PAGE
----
Filed under Activism, Afghanistan, ancient civilisations, Books, Colonialism, culture, Democracy, Economy, Europe, FATA, Fiction, human rights, Identity, Iran, Islam, Justice, Literature, Philosophy, Politics, Punjabi, Religion, Sufism, Taliban, Writers
Waris Shah Vs. Aitzaz Ahsan
(In the Court of Supreme Judge ALLAH The Almighty)
A Tribute to Late Amrita Pritam
aaj aakhaaN Aitzaz nuuN
aaj aakhaN AITZAZ AHSAN nuuN, kitoN Chamber vichchoN bol,
te aaj kitab-e -Knoon daa koii aglaa varkaa phol
ik Uthyaa sii Wada Kanoon Daan, tuuN likh likh maare Byaan,
aaj SWAT DE Dhiyaan rondiaa, tainuN Aitzaz Ahsan nuN kahen
Jaag dardmandaaN diaa dardiaa, Jaag Pakistani Jaag Continue reading
Filed under Activism, ancient civilisations, Art, Citizens, culture, Democracy, Europe, Fiction, Heritage, History, human rights, Identity, India, Islam, Islamism, journalism, Justice, Languages, lawyers movement, Left, Literature, Love, Media, minorities, movements, Music, North-West Frontier Province, Pakistan, Philosophy, poetry, Politics, Punjabi, Religion, Rights, Rural, Society, south asia, Sufism, Taliban, Terrorism, youth
UK Political Debate: Q & A with Tariq Mehmood
Tariq Mehmood is a broadcaster, writer and filmmaker. His first two novels are both set in Bradford UK. He has published two illustrated books for children.
Tariq co-directed the award winning documentary Injustice. He is the editor of Sangi, the only magazine in his mother tongue, Pothowari in UK. Tariq and Rock musician Aki Nawaz host the Political Show “The Point” in UK on sky satellite 836. Tariq is visiting Pakistan to cover current political situation. Continue reading
Filed under Activism, Art, Books, Cinema, Citizens, culture, Democracy, Education, Europe, Fiction, Heritage, human rights, Identity, Images, India, Islam, Islamabad, journalism, Kashmir, Languages, Left, Literature, magazines, Media, minorities, movements, Music, New Writers, Pakistan, Politics, Religion, Society, south asia, Sufism, Travel, video, Writers, youth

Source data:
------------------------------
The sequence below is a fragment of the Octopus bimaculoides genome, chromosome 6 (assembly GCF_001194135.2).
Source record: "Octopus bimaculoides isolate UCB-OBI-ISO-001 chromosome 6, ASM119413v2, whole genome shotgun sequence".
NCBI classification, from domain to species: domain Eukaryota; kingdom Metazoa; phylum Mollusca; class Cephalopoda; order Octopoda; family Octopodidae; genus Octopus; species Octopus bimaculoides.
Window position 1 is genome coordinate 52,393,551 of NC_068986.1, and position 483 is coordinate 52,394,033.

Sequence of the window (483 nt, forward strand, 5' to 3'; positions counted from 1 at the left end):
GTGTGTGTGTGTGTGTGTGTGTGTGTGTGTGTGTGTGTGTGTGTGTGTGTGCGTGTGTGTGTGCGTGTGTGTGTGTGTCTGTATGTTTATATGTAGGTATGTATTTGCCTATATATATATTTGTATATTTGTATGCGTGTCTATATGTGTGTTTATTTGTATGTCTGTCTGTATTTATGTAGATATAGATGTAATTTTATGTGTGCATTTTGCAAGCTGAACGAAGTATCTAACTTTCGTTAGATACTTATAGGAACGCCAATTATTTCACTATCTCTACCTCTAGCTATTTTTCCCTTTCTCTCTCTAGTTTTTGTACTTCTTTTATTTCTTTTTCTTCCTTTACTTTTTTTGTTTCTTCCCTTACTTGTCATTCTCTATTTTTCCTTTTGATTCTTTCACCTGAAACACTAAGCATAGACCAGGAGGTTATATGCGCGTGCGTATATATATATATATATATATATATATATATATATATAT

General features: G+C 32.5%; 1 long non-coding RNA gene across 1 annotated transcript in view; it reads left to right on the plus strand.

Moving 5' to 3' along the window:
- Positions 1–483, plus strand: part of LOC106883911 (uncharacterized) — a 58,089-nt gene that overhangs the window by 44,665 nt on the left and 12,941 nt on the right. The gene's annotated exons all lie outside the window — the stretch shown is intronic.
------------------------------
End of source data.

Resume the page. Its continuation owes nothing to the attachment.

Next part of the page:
by Awais Aftab
He took a puff of his cigarette, blew the smoke and observed with purposeless acuteness the amorphous wisps of smoke diffusing into the air, thinning out of existence. His lifted his gaze to a yellow taxi, a few cars ahead of his at the traffic signal, to make sure it was still there. ‘Yellow, yellow like guilt,’ he thought, taking another draw. His eyes fell on the rear-view mirror, and he saw a partial reflection of his own face: black, warm eyes; a handsome charming face in the early thirties. His wife, his former college fellow, had often told him how he used to be the crush of a dozen girls during the college days. He had felt a strange, meaningless pride in that revelation by his wife before, but at that moment, as he recollected this memory, he felt doubt. ‘Could this be a lie too?’ he thought. Doubt— a monster which was engulfing his whole life, his whole mind, robbing him of even a single moment of peace; doubt of his wife, doubt of her fidelity. He looked again at the taxi and saw a brief glimpse of her auburn hair. In the past when he nestled his nose against those silky strands, their pleasant fragrance used to fill to his whole body. But since a few days, after he had become a victim of doubt, that aroma had become a pungent odour, setting his soul on fire.
He had never thought of himself as a jealous, possessive husband. ‘I am an educated, cultured man’, he used to say to himself. But time knows better: that even thousands of years of social evolution is not enough to counter an atavistic impulse that runs in the very blood of one’s veins. He believed that he had always trusted his wife, but everyone can trust when times are cordial. It is only in the clash of suspicion and faith that the strength of trust is revealed; like yanking a sheet off a naked body. And it was only when those silent phone calls and wrong numbers started coming that he came to realize that he had never trusted her, never even for a moment. It was all an illusion. Continue reading